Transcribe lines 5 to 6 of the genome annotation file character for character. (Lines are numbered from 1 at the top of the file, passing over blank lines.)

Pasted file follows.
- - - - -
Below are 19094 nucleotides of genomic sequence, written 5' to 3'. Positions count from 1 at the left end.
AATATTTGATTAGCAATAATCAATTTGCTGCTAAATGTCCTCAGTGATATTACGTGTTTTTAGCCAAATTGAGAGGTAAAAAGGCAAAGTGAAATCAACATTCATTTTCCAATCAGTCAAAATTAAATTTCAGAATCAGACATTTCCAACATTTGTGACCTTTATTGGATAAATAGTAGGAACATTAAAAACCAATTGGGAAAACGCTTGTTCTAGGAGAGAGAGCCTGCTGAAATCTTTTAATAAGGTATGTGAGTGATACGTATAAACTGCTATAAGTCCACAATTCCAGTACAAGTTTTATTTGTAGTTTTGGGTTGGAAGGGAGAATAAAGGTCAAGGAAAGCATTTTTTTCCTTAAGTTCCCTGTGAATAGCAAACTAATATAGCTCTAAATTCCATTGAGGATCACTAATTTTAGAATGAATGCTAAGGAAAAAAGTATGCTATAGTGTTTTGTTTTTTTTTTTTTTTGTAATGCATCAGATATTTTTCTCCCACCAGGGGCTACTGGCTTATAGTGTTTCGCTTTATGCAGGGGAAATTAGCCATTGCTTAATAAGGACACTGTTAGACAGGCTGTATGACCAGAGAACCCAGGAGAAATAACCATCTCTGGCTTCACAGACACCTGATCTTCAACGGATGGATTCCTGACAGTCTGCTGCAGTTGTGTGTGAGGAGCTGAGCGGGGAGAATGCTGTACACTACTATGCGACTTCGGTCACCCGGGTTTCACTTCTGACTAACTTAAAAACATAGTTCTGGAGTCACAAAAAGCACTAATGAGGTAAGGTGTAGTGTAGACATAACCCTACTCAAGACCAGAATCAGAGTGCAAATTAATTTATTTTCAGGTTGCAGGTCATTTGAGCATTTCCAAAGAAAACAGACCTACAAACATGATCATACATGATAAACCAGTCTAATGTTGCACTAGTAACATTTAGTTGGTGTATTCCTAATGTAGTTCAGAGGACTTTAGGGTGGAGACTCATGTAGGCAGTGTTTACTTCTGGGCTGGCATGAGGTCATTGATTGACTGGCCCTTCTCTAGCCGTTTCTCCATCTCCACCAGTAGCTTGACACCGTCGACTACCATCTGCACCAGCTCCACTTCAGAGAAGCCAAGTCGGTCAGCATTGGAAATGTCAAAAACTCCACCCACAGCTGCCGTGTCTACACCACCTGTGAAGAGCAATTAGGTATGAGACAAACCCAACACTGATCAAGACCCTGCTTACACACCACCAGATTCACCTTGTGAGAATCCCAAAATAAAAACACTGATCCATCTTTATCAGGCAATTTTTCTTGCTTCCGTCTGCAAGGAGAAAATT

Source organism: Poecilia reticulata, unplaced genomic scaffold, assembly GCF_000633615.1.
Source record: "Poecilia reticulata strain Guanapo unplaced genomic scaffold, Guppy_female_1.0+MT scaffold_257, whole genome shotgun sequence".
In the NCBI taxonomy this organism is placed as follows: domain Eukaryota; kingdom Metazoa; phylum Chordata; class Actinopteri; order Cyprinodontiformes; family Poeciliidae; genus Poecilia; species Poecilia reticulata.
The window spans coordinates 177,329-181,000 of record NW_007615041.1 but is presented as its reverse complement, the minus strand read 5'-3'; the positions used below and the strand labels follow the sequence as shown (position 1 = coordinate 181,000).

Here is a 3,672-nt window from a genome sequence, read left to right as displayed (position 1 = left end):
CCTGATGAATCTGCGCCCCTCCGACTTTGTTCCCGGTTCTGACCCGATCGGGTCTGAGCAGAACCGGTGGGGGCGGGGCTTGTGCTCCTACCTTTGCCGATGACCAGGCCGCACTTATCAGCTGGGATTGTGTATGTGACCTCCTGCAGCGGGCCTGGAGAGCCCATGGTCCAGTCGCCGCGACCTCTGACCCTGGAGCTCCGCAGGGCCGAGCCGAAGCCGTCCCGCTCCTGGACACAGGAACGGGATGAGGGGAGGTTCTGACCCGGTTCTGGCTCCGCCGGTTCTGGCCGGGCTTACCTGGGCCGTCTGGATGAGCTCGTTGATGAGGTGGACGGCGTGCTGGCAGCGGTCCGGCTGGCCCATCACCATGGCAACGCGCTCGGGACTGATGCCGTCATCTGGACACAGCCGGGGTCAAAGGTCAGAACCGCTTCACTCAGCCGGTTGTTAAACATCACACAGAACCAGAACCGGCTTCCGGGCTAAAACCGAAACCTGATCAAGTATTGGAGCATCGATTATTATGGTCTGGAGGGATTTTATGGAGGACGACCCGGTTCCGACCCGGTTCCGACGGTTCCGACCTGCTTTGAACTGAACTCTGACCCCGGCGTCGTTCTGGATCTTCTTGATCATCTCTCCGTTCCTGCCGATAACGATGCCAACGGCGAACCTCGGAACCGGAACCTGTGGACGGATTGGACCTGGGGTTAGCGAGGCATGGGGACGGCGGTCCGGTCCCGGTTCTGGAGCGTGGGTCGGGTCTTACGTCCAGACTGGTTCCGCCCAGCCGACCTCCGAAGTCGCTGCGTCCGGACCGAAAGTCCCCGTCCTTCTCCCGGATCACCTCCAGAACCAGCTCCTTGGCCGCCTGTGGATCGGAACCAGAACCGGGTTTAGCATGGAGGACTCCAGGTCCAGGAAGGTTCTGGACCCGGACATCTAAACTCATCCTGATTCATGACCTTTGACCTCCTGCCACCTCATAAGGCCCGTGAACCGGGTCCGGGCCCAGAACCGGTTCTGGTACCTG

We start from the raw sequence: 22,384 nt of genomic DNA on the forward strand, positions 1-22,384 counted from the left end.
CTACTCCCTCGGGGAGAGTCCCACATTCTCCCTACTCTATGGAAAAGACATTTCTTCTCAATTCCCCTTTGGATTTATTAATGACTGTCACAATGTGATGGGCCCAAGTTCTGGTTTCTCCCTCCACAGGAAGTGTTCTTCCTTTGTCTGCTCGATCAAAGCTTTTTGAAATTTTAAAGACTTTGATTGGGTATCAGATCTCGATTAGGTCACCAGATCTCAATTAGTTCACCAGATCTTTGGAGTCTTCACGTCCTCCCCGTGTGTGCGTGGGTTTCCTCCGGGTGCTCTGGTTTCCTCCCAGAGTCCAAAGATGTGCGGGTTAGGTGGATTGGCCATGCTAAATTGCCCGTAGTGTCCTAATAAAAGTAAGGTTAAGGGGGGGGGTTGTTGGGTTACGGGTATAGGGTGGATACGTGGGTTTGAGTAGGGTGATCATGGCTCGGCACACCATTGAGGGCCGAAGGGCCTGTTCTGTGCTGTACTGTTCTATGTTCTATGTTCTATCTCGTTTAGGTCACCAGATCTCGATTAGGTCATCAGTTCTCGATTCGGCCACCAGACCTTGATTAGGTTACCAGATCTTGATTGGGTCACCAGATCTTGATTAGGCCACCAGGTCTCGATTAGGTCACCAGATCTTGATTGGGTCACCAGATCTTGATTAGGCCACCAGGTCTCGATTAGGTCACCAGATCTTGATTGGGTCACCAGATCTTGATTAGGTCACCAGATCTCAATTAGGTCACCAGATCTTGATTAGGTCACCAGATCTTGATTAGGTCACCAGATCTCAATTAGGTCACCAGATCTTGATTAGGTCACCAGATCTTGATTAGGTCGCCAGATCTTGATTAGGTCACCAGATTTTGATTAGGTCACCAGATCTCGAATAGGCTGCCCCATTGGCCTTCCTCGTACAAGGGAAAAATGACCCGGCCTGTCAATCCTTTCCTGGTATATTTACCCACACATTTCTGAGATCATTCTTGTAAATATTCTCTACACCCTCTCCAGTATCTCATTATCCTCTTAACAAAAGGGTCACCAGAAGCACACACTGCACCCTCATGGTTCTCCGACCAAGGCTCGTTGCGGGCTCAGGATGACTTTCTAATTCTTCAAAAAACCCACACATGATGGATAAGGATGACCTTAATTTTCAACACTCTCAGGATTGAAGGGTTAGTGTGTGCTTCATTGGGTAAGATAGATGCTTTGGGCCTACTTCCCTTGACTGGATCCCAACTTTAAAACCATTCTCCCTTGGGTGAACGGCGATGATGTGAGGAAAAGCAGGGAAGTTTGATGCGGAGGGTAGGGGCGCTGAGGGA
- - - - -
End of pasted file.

In the NCBI taxonomy this organism is placed as follows: domain Eukaryota; kingdom Metazoa; phylum Chordata; class Actinopteri; order Cyprinodontiformes; family Poeciliidae; genus Poecilia; species Poecilia reticulata.
The window spans coordinates 177,329-181,000 of record NW_007615041.1 but is presented as its reverse complement, the minus strand read 5'-3'; the positions used below and the strand labels follow the sequence as shown (position 1 = coordinate 181,000).